What it can't change is what's baked into the Ivy agreement. And that is that a school has to offer need-based aid similar to what a regular admit would receive and can't recruit a player below the AI floor and must meet an average AI standard, varied by school, across the department. When it comes to those factors, HYP still have the highest average to hit and are somewhat restricted at the floor. Though with the floor at 183, that is far less space of restriction than it was when the AI was 171, 176 or 178. And FA packages across the league are pretty even now.

So, I guess your point is that Harvard, Yale and Princeton have better brands than the other five and thus get all the recruits. I don't think that sentiment is shared by others in the league.

 
palestra38 
Professor
Posts: 16043

Reg: 11-21-04
10-10-17 02:39 PM - Post#233714    
    In response to mrjames

Then they are ignoring the obvious. Certainly, few in here would disagree with that statement.

 
Jeff2sf 
Postdoc
Posts: 3445

Reg: 11-22-04
10-10-17 03:49 PM - Post#233722    
    In response to palestra38

yeah i was talking with someone and said I didn't see why Cotton went with Yale and then backed up... he's a pretty thoughtful kid and the idea that Yale is a better school than Penn both on and off the basketball court, it's a reasonable decision.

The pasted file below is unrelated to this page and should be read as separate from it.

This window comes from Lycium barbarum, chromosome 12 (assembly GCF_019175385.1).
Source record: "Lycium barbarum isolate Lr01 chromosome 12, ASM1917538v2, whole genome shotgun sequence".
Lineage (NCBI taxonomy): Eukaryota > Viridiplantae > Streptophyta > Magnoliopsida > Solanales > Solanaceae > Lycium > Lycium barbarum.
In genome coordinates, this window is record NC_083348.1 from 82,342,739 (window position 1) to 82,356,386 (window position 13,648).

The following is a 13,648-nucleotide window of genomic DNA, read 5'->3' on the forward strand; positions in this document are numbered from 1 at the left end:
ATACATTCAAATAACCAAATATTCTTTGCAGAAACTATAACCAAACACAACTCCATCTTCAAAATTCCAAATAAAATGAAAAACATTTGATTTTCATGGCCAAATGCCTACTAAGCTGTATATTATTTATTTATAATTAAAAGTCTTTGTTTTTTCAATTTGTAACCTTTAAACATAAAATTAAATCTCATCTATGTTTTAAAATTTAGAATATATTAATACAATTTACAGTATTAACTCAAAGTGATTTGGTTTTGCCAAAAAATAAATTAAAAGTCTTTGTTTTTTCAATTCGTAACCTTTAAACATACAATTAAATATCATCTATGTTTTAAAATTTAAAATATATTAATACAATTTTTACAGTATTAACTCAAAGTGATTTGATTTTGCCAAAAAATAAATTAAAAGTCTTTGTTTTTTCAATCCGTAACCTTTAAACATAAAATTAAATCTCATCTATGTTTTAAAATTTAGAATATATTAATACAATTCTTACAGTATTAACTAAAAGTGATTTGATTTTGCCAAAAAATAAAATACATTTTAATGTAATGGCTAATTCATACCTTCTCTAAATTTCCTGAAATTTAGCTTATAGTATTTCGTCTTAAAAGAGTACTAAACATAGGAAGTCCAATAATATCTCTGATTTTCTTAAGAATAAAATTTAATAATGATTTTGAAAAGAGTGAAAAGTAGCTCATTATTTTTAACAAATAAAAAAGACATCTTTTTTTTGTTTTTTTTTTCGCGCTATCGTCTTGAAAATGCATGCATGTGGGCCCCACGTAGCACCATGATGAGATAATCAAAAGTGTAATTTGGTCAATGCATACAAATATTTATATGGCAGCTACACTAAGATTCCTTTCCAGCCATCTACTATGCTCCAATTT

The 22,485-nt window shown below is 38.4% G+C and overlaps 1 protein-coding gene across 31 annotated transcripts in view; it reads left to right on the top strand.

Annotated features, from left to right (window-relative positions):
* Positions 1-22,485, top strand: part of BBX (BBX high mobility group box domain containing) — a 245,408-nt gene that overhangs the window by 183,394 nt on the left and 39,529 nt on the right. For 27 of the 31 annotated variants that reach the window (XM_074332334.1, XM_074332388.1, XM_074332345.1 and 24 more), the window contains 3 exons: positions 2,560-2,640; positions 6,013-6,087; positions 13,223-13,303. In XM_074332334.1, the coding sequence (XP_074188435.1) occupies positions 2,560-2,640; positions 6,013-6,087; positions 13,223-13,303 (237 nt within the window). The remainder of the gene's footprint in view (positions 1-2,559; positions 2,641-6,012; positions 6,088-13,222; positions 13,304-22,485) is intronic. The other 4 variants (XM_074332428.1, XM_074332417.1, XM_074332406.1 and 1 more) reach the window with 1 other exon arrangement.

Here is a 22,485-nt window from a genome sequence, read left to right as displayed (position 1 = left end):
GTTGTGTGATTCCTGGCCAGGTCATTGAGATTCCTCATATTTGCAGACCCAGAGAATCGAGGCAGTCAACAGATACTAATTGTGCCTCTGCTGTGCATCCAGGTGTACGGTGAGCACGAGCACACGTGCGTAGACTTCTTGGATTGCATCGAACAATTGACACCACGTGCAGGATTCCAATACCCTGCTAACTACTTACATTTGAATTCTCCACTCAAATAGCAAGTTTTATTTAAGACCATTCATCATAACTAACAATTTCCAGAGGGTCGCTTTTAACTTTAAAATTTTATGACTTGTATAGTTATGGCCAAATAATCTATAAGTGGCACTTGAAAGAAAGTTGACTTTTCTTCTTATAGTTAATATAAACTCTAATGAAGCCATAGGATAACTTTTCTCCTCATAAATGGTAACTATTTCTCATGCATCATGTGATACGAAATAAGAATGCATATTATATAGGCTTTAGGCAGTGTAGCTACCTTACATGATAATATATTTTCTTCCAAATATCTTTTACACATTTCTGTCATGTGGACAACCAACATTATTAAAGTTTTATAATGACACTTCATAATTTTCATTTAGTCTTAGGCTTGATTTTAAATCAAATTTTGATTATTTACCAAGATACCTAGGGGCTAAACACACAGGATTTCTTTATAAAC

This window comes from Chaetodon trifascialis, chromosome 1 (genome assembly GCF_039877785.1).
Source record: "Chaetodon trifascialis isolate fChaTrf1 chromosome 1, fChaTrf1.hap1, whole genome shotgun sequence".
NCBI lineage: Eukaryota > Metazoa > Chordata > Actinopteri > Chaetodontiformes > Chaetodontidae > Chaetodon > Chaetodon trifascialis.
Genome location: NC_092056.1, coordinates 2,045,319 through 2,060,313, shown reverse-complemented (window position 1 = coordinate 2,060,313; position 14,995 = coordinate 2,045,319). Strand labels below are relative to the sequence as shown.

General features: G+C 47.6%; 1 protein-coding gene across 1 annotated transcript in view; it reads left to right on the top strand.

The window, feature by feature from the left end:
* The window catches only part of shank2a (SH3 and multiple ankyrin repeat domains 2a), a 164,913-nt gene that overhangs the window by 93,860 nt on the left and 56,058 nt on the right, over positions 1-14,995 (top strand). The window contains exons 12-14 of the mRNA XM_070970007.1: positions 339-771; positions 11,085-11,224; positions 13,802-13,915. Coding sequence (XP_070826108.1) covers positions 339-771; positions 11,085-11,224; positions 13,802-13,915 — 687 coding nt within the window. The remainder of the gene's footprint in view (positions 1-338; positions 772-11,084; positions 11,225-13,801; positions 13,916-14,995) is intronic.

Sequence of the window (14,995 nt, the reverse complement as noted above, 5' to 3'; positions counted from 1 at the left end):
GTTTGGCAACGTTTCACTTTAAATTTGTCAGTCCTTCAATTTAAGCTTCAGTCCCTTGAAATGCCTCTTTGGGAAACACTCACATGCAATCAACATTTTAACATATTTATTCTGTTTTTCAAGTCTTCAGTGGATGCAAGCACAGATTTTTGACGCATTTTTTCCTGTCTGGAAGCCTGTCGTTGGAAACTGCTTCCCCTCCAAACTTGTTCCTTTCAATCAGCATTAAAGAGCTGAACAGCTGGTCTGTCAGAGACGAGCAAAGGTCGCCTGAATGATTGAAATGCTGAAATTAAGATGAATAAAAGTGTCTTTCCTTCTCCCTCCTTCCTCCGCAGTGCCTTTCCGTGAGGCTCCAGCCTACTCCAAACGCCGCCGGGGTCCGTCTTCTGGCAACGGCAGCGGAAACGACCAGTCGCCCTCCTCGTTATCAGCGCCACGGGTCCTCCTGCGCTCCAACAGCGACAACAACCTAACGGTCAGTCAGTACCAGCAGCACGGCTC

I hate you Bilsky.

 
westphillywarrior 
Sophomore
Posts: 138

Age: 36
Reg: 01-08-11
10-10-17 04:12 PM - Post#233725    
    In response to Jeff2sf

Of course. I'd bet that most of the Penn posters here would also have chosen Harvard or Yale if they'd had the choice. And now H & Y are better basketball programs also.

But we don't need to be as good as they are. If the league tournament stays at the Palestra we've got as good a shot as anybody.

 
palestra38 
Professor
Posts: 16043

Reg: 11-21-04
10-10-17 04:16 PM - Post#233726    
    In response to Jeff2sf

Double Yup

 
palestra38 
Professor
Posts: 16043

Reg: 11-21-04
10-10-17 04:17 PM - Post#233727    
    In response to westphillywarrior